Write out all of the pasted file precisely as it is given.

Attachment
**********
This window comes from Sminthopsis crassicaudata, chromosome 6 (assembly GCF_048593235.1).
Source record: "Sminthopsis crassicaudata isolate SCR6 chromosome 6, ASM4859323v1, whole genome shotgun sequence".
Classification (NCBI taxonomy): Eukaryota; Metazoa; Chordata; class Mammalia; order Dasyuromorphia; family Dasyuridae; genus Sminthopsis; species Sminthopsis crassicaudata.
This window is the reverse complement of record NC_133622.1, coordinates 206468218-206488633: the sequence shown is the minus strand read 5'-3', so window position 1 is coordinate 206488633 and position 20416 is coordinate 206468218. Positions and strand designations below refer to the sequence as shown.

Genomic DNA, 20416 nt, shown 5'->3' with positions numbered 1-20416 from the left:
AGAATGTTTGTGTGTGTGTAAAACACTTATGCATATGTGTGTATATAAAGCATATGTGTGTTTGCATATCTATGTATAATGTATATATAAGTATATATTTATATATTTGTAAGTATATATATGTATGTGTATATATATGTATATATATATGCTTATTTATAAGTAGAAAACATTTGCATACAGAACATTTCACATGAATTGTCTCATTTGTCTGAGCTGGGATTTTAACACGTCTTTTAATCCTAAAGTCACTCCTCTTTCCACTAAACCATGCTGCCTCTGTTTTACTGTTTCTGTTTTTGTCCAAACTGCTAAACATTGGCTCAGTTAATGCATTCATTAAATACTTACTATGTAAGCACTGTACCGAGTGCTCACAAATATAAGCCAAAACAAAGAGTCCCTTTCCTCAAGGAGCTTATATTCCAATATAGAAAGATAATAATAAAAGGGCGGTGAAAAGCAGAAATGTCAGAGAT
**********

This window comes from Sminthopsis crassicaudata, chromosome 6 (assembly GCF_048593235.1).
Source record: "Sminthopsis crassicaudata isolate SCR6 chromosome 6, ASM4859323v1, whole genome shotgun sequence".
Classification (NCBI taxonomy): Eukaryota; Metazoa; Chordata; class Mammalia; order Dasyuromorphia; family Dasyuridae; genus Sminthopsis; species Sminthopsis crassicaudata.
This window is the reverse complement of record NC_133622.1, coordinates 206468218-206488633: the sequence shown is the minus strand read 5'-3', so window position 1 is coordinate 206488633 and position 20416 is coordinate 206468218. Positions and strand designations below refer to the sequence as shown.

Genomic DNA, 20416 nt, shown 5'->3' with positions numbered 1-20416 from the left:
AGAATGTTTGTGTGTGTGTAAAACACTTATGCATATGTGTGTATATAAAGCATATGTGTGTTTGCATATCTATGTATAATGTATATATAAGTATATATTTATATATTTGTAAGTATATATATGTATGTGTATATATATGTATATATATATGCTTATTTATAAGTAGAAAACATTTGCATACAGAACATTTCACATGAATTGTCTCATTTGTCTGAGCTGGGATTTTAACACGTCTTTTAATCCTAAAGTCACTCCTCTTTCCACTAAACCATGCTGCCTCTGTTTTACTGTTTCTGTTTTTGTCCAAACTGCTAAACATTGGCTCAGTTAATGCATTCATTAAATACTTACTATGTAAGCACTGTACCGAGTGCTCACAAATATAAGCCAAAACAAAGAGTCCCTTTCCTCAAGGAGCTTATATTCCAATATAGAAAGATAATAATAAAAGGGCGGTGAAAAGCAGAAATGTCAGAGAT